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fain

[feyn] /feɪn/
adverb
1.
gladly; willingly:
He fain would accept.
adjective
2.
content; willing:
They were fain to go.
3.
Archaic. constrained; obliged:
He was fain to obey his Lord.
4.
Archaic. glad; pleased.
5.
Archaic. desirous; eager.
Origin
900
before 900; Middle English; Old English fæg(e)n; cognate with Old Norse feginn happy; akin to fair1
Can be confused
fain, faint, feign, feint.
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Based on the Random House Dictionary, © Random House, Inc. 2014.
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British Dictionary definitions for fainest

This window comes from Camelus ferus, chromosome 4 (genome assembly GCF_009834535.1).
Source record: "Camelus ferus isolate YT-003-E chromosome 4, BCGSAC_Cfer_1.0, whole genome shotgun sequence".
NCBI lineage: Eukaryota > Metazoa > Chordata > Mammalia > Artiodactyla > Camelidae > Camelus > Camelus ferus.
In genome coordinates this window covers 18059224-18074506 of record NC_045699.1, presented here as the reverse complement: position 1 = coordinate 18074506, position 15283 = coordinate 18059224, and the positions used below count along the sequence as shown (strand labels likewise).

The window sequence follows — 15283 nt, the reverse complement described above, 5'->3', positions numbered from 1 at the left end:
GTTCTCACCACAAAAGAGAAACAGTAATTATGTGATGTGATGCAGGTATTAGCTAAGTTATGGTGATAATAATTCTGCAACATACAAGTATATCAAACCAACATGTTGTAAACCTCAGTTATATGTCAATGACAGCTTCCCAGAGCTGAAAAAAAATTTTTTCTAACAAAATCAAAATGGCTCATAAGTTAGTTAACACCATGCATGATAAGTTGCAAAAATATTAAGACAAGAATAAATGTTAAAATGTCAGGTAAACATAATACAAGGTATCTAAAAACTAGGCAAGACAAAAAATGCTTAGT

fain

/feɪn/
adverb
1.
(usually with would) (archaic) willingly; gladly she would fain be dead
adjective
2.
(obsolete)
  1. willing or eager
  2. compelled
Word Origin
Old English fægen; related to Old Norse fegiun happy, Old High German gifehan to be glad, Gothic fahehs joy; see fawn²
Collins English Dictionary - Complete & Unabridged 2012 Digital Edition
© William Collins Sons & Co. Ltd. 1979, 1986 © HarperCollins
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Word Origin and History for fainest

fain

adj.

Old English fægen, fagen "glad, cheerful, happy, joyful, rejoicing," from a common Germanic root (cf. Old Saxon fagan, Old Norse feginn "glad," Old High German faginon, Gothic faginon "to rejoice"), perhaps from PIE *pek- "to make pretty." As an adverb, from c.1200.

Online Etymology Dictionary, © 2010 Douglas Harper
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